The American Jewish Committee, once a reliable partner of the ADL and other Jewish civil rights groups in defending the separation of church and state, will not intervene, Stern said.

“There has been a provision within the agency to reconsider our position on helping parish schools,” he said.

The case of the Christian flag

The ADL and AJC are both considering voting on Boston’s rejection of a Christian group’s request to fly a Christian flag in front of City Hall, a case known as Shurtleff v. Boston.

The Christian group has sued on free speech grounds because the city makes the flag pole available to local groups for a limited period of time. The exclusion of a religious group is discriminatory, argues the group.

ADL’s Freeman said the case is “kind of a critical issue that waving a religious flag in front of city hall is not in line with what the editors had in mind when they adopted the first amendment “.

Stern of the AJC said it could be argued that waving a religious flag on public land amounts to an endorsement of the faith, but he was also concerned that the precedent was not on the side of the separatists of the Church and State: Courts have for decades upheld the rights of Jewish groups (most commonly the Chabad-Lubavitcher movement) to position menorahs on public property during Chanukah.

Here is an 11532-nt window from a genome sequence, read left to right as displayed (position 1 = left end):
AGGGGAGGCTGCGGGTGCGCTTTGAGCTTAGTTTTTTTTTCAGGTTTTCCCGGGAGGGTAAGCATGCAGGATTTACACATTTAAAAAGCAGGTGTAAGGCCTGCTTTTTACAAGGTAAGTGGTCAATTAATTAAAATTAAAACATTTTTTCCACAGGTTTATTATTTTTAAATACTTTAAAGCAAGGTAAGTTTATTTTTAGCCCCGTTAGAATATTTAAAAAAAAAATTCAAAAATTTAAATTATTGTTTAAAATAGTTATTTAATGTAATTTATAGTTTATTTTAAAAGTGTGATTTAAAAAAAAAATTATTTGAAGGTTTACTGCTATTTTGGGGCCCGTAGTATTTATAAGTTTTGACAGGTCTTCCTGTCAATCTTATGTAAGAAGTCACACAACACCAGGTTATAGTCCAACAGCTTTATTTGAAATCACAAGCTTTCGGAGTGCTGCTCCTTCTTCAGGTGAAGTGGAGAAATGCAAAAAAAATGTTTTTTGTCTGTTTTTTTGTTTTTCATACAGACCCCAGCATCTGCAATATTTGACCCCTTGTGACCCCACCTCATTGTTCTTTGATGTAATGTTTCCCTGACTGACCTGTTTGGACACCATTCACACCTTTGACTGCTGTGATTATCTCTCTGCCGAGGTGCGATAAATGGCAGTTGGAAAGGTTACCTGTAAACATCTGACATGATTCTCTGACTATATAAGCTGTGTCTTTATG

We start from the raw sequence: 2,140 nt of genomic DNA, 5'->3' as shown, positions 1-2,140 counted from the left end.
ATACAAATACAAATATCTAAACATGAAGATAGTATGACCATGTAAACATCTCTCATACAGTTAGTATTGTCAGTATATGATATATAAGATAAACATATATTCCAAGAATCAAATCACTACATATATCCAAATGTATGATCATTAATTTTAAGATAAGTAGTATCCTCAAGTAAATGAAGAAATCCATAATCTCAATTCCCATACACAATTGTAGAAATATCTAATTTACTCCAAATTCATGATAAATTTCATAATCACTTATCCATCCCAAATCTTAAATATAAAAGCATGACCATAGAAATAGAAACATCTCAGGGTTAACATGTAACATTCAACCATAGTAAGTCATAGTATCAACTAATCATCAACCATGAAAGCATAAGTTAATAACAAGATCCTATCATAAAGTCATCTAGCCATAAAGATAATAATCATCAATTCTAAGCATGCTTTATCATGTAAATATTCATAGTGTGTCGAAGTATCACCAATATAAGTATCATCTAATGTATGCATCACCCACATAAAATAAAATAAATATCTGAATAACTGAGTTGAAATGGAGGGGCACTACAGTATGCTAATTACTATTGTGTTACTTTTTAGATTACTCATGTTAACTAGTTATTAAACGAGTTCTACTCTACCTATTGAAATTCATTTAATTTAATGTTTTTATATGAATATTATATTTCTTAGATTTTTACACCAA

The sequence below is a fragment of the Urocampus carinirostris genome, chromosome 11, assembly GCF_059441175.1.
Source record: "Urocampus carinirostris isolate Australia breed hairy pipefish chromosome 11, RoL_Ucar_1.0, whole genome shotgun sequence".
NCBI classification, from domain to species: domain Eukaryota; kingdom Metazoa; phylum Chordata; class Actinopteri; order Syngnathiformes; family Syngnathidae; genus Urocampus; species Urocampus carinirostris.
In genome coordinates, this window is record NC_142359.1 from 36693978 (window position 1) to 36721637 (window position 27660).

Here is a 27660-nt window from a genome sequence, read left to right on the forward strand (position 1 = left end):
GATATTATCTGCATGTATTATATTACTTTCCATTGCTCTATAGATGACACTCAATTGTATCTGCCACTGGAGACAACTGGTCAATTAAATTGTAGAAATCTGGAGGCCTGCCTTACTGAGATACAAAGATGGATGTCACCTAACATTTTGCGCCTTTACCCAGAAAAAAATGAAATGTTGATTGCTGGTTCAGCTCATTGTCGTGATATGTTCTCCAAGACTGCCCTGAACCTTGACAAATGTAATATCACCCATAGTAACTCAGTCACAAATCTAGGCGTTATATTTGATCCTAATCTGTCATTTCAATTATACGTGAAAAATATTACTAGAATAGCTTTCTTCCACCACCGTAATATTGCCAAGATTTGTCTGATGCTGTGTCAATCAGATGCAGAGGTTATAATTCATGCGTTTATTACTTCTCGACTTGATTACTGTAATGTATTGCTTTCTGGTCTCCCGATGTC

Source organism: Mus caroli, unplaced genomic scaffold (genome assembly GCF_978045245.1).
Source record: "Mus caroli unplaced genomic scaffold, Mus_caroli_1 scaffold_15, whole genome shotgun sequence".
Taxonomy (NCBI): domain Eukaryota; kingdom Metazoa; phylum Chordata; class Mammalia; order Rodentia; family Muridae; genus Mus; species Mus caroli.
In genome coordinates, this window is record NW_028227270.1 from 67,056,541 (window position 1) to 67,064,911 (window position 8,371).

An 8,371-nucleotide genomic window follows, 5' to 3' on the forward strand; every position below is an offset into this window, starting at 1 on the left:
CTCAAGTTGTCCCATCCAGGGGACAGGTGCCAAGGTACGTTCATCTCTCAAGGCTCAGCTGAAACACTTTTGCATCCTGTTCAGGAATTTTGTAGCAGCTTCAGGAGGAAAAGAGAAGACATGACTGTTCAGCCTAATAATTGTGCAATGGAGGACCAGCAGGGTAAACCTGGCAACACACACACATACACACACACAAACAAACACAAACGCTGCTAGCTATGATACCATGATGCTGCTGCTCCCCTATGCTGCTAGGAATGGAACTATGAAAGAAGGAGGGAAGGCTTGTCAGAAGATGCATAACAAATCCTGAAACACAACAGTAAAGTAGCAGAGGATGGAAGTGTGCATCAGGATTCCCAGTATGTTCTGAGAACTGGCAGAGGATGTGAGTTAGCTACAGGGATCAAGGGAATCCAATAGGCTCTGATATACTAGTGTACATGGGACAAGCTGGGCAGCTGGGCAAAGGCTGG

Listening to the children of Parkland

In New York State Rifle & Pistol Association v. Bruen, a gun group join two individuals challenging a New York State law that only allows concealed handguns to be carried outside the home if someone can prove “just cause” for a need for self-defense.

Pesner, of the reform movement, said his group had joined an amicus dossier, in part because young Reform Jews have focused on gun control since the deadly 2018 high school shooting in Parkland, Florida. There were a number of Jewish casualties killed in the attack, and local Jews in response defended the gun reform through groups affiliated with the Reformation.